And that’s what we got for the most part. Fernando Alonso’s move on the two McLarens on the first lap was a delight for everyone. While Sebastian Vettel did steal the show by leading the race from start to finish, not to mention being fastest in all practice sessions and then taking pole, Fernando Alonso drove the wheels off that Ferrari to finish second. The action was spread out across the field with Bruno Senna & Nico Rosberg putting in quite a fight for tenth position, and, of course, Felipe Massa’s all-race defence of his sixth position from Kimi Raikkonen.
Entertainment on the track in the form of the Formula One race, which was preceded by support races in the form of the MRF Challenge and JK Asia Racing Series. Off the track, the organizers thought it was a good idea to have Shaan, and Vishal and Shekhar perform right before the race, along with six college performing groups (Not just bands by the way). Right after the race, the legendary Carlos Santana played a show 10 kilometres from the track, and then there were super affluent parties at LAP, the entry for which was either by invite or a walk-in fee of something like Rs. 25,000. The race was good fun and it was very relevant to the 2012 Championship. So all good there!
There were multiple negatives though. The organizers seem to have not learnt too much from last year with respect to traffic management it seems. Traffic movement was slow, very slow. The food on the track for spectators was awful; I threw away a highly overpriced sandwich into the bin after eating two bites; and this was the story for most of the food on offer. There was beer though, always a positive! Something called the F1 Village, where a few teams set up their merchandise shops, was an interesting place to be in, especially since we don’t really get Formula One merchandise too easily around here. What’s sad as a Formula One fan is the turnout, just over 60,000 people turned up for the race day, and that’s a big point of concern as I had mentioned earlier. Now, there is word that a five year contract was signed for hosting the F1 at the Buddh International Circuit, but it begs the question if we will see F1 stay beyond that. For a leman like me, it doesn’t make too much commercial sense if the turnout is going to be just about 60 per cent of total capacity.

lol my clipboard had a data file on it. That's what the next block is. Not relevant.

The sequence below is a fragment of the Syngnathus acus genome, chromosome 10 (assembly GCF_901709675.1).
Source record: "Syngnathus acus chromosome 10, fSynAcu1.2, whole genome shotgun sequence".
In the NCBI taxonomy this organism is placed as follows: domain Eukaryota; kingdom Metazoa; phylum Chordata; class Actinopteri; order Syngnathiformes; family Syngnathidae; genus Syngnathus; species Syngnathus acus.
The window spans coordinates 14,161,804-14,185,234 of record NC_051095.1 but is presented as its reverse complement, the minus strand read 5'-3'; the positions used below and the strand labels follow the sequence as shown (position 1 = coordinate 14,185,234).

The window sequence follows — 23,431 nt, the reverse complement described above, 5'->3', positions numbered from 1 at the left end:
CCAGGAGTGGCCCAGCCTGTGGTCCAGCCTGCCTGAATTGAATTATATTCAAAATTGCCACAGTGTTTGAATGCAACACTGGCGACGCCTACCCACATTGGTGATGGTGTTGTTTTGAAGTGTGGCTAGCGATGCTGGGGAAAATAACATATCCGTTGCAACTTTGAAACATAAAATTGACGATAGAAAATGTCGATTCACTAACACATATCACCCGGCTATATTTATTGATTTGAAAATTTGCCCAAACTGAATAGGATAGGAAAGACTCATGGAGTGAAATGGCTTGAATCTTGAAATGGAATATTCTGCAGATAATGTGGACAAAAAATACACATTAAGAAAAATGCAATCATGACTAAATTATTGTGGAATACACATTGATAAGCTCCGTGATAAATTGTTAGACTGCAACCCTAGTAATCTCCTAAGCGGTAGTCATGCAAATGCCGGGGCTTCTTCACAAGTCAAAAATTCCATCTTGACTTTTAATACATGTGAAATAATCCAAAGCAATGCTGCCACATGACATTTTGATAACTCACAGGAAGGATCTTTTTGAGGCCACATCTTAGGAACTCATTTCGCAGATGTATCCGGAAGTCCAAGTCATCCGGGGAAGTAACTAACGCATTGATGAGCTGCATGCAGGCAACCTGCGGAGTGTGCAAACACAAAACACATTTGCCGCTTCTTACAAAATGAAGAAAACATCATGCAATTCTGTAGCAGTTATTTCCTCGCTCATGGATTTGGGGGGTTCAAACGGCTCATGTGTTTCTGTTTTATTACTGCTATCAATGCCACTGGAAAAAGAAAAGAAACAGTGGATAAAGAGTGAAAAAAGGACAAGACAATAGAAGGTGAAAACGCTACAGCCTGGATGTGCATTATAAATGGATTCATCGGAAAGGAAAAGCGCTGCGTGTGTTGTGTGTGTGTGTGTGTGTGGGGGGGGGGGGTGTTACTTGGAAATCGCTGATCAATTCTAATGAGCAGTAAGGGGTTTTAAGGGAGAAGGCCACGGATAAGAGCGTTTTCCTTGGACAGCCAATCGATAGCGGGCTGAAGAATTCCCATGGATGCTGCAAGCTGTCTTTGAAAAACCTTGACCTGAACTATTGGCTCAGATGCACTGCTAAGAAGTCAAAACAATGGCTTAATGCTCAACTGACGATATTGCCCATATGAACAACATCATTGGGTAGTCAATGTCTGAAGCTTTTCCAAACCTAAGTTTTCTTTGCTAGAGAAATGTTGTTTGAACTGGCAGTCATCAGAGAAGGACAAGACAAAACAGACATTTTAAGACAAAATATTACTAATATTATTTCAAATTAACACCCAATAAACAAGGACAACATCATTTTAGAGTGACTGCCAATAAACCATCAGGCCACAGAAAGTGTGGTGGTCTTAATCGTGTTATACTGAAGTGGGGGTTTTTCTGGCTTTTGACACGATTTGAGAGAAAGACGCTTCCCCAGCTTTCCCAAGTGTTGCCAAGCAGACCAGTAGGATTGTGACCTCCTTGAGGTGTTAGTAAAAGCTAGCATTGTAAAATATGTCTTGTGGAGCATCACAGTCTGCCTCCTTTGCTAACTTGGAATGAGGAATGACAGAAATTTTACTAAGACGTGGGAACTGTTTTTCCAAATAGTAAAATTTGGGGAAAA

While the circuit is set to host the Volkswagen Polo Cup, World Superbike Series & Formula E, amongst the many events that we’ve heard of, I’d personally love to see the circuit becoming a mecca for motorsports, much like Nurburgring in Germany is. Obviously we keep hearing about car launches, driving academies and track days, but that might not be enough to take this track to its full potential. What we need is a very strong local motorsports program along with the international events. And a fan base will of course help!
The Buddh International Circuit’s Facebook page is fairly active, with over 150,000 fans and constant updates on whatever’s happening at the track; that’s a start. The next step, in my opinion, would be to create proper fans by opening the track for the general public to experience, mostly through track days. And finally, make tickets cheaper and the race weekends more entertaining. I think the NH7 Weekender at the Buddh International Circuit was a fantastic event, even though it had nothing to do with the Formula One race. Creating an actual festival around race weekends, in my opinion, is the way forward. That’s what Singapore has done, and that’s what Abu Dhabi has done. These races have artists to the tune of Maroon 5, Nickelback and Katy Perry amongst others playing after the race. Now that’s a weekend I’d gladly pay a week’s wage for!
From an Editorial Contributor